ABU 3: THE KIDS FROM TUMBLR & TIME SPACE CONTINUUMS
Today’s fresh juice from writer-in-residence Mike Abu, the stalkers stalker, the wanderers wanderer, join him in floating around the corridors of charm aka Milk Studios during MADE Fashion week –
Day 1 was Day 1, but it was an unofficial Day 1, so Day 2 was really Day 1 despite it being Day 2, and that much was clear to me.
Other things were a tad bit hazier.
Questions like, “Where did I sleep last night?” and, “Where am I gonna sleep tonight?” passed through my head. Luckily there wasn’t time to focus on such trifling matters—I had work to do.
The first runway presentation was Creatures of the Wind. Backstage was a rush of last minute preparation, an army of hair and makeup artists going to town on 17 year olds as stylists thrust them into garments. It’s a complete and utter scramble to see, another instance of chaos all around that I only bear witness to.
I was the Mary Celeste floating in the Bermuda Triangle.
Out by the runway, people were starting to filter in. I saw a random girl sketching in the middle of the room and realized she must be Jessica Repetto, the artist Milk Made brought in to sketch and draw famous people. I walked up to her.
“What the fuck’s going on?”
“Not much, how the fuck are you?”
We got along well. Turns out we had a lot in common, including a propensity to accidentally hurt ourselves at every opportunity. We discussed various injuries and ailments as an eclectic art crowd in crazy clothing found their seats. Jessica told me that she draws people who she finds inspiring, and that she gets high from the rush of illustrating.
“It’s like free drugs,” she explained. I could tell she was addicted. A flock of photographers and videographers fluttered to and fro, snapping away at whatever caught their eyes. I scribbled random notes to myself in my moleskin before taking a seat in the back. As the lights dimmed, the crowd grew silent, eagerly anticipating what was to come.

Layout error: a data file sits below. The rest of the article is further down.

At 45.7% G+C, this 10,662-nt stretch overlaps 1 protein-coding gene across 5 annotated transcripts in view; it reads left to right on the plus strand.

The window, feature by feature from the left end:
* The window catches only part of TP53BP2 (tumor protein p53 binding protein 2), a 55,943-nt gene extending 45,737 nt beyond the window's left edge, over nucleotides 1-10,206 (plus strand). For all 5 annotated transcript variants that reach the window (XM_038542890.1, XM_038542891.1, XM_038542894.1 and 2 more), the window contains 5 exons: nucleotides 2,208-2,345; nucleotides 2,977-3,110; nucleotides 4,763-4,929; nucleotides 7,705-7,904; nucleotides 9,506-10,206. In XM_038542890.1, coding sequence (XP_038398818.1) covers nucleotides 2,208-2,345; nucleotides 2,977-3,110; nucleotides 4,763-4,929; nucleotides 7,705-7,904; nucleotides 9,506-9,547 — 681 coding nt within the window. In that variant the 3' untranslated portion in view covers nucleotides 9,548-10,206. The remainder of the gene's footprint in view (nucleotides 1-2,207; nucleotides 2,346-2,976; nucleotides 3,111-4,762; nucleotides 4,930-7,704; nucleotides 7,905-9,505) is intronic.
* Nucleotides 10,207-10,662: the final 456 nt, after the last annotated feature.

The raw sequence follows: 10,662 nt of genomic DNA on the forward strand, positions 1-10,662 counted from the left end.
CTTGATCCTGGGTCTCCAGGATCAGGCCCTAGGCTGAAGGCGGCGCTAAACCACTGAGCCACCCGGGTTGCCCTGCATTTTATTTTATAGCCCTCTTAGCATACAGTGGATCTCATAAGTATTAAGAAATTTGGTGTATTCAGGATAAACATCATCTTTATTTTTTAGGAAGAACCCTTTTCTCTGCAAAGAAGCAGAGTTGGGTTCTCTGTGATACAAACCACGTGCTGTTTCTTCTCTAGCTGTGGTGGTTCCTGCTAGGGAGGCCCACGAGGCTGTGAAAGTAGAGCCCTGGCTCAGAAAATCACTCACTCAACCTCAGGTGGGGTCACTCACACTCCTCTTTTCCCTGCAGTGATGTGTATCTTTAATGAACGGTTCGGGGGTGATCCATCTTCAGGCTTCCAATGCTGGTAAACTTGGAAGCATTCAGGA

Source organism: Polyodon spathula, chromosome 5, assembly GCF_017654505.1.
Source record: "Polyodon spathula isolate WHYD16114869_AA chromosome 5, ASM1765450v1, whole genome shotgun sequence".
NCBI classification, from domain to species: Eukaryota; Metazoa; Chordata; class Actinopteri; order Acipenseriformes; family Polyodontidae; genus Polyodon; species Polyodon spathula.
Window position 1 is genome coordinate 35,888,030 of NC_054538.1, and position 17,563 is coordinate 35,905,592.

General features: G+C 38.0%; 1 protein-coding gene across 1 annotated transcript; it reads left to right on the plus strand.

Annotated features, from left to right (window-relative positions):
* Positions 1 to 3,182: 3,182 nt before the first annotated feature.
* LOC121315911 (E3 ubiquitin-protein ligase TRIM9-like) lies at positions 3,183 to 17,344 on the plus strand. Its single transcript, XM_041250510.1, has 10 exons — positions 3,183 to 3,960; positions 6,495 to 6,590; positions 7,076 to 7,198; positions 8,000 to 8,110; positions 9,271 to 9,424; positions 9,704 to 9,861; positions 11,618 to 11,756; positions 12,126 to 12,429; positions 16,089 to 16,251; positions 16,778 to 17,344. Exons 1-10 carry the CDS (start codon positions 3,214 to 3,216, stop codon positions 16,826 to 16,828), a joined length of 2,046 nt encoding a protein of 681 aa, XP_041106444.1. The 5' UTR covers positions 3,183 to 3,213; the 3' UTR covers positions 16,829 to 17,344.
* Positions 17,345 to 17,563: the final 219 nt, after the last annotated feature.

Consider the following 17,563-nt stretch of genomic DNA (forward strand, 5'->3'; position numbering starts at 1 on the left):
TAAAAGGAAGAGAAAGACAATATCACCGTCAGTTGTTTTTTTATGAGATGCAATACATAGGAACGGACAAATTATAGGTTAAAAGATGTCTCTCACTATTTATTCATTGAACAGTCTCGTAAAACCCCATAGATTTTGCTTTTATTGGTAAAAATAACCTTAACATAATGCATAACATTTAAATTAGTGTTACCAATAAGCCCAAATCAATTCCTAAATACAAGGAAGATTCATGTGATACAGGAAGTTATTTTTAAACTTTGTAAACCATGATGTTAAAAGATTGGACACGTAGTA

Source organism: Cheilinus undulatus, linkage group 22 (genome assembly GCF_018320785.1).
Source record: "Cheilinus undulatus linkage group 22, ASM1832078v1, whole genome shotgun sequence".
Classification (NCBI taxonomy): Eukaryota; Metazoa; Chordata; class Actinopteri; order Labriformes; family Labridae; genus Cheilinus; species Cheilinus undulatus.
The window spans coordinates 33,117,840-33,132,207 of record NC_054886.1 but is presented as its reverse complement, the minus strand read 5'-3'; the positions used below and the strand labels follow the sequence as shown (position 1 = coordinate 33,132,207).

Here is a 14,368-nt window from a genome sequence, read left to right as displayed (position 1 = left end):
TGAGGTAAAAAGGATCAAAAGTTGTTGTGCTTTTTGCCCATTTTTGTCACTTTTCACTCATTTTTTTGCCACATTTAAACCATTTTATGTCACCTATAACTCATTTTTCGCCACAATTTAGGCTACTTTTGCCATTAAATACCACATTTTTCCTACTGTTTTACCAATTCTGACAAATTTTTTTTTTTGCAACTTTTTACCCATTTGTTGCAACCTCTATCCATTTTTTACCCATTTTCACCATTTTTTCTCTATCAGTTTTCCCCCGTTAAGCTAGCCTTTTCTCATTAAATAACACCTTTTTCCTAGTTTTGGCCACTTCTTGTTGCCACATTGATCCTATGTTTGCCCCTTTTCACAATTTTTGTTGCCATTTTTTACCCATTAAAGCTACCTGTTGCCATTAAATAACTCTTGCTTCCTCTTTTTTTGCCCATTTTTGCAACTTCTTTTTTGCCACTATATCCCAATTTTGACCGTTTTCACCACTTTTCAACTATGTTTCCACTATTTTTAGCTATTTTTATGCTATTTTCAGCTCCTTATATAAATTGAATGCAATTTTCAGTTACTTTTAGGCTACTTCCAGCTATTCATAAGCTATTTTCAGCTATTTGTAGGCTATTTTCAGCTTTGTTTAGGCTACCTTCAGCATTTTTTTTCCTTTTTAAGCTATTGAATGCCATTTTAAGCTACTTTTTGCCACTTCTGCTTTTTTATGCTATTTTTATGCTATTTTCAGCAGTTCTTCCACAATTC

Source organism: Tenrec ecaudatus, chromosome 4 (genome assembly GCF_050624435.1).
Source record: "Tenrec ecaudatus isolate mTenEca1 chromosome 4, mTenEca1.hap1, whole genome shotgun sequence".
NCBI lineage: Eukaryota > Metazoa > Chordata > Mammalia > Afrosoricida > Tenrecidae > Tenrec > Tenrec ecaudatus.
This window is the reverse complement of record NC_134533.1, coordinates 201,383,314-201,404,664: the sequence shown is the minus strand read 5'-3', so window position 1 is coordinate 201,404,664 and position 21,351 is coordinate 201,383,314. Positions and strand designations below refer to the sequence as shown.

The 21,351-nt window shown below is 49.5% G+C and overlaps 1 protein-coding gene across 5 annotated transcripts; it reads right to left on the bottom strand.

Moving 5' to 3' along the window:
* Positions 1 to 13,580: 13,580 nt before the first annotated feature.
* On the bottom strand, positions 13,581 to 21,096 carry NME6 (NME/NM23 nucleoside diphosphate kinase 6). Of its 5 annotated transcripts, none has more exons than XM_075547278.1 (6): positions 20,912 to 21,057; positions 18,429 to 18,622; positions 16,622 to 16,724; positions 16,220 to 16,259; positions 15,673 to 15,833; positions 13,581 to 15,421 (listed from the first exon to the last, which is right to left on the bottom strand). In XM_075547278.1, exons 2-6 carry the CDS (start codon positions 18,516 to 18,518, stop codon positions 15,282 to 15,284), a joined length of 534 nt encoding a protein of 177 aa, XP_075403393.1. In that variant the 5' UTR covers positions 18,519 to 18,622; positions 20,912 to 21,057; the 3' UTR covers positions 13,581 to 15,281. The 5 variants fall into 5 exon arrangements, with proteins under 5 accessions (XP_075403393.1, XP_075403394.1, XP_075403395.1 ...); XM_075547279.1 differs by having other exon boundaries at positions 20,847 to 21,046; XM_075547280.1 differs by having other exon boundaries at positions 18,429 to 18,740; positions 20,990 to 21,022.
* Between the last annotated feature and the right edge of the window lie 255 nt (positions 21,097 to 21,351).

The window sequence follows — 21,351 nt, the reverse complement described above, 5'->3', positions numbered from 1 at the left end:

Like a thunderstorm, 60s pop began reverberating off the walls, and the room lit up like lightning striking. The models walked into the room following a geometric pattern on the floor, showing off their colorful clothing and captivating the crowd. At one point I thought of a crazy carousel, another of the Enchantment Under the Sea dance from Back To The Future. I turned to the girl next to me and asked her if she could describe what was happening.
“I don’t know how to describe this,” she said, followed by, “a lot of pinks and greens.”
“Thanks,” I replied, as if she’d helped explain anything.
An a capella version of Unchained Melody kicked on, and I noticed more than one person quietly singing along with it. (Personally, my favorite version of that is by Sha Na Na, but that’s beside the point.) The show ended with one black dress, the only dark piece in the collection. Just like that, it was over.
It’s strange to think about how short runway shows last. Months and months of preparation, days of setup, an armada of stylists and journalists, all for something that lasts around five minutes. I tried to explain that to my dad but he couldn’t quite wrap his head around it. How could five minutes be six months? Old sane people just don’t understand.
Next we headed over to visit Katie Gallagher, who was getting ready for her show at the Standard Hotel. I hadn’t seen her in almost a year, so it was nice to say hi. Workers were dumping flour out onto a runway as models got their nails done backstage. Kalvin and I walked out to the balcony and soaked in some sun for a moment, as we both knew vitamin D was the official vitamin of Fashion Week and had we had to rep it. I talked a few minutes with a kid whose Tumblr page is called Vogue Adventure, and he explained to me how to get over 100,000 followers.
Step 1: Be cool.
Step 2: Be one of the first people to know about Tumblr.
My interest waned as I realized I lacked the necessary fundamentals. Fuck it. Besides that, I had to get back to Milk for Costello Tagliapietra’s show. Jessica was already there, picking out the right people. My photographer, Andy Boyle, directed me around for a couple shots, mostly photo bombs of famous people. We walked up and down the runway until the show was about to start, and took our seats in the back by the riser.
The show was okay, noisy prints, sashes and clavicles walking to new-age synth. By the time it ended, I was already late. I sprinted my way back to the Standard just in time to watch the final walk. The room was packed to the brim, and the heat made me feel like I was close to passing out. I pulled it together, because I thought it was a little early in the game to lose consciousness in front of a crowd. That’s more of a Saturday activity.
“It was hot,” Jace Lumley, another Tumblr star, told me, “both literally and figuratively.”
Exhausted, I said goodbye to a few friends and worked my way back to Milk. We had a few drinks in the Milk Bar as I explained my new concept of metric time.
According to my calculations, it was 79.16673 o’ clock.
Photography by Andrew Boyle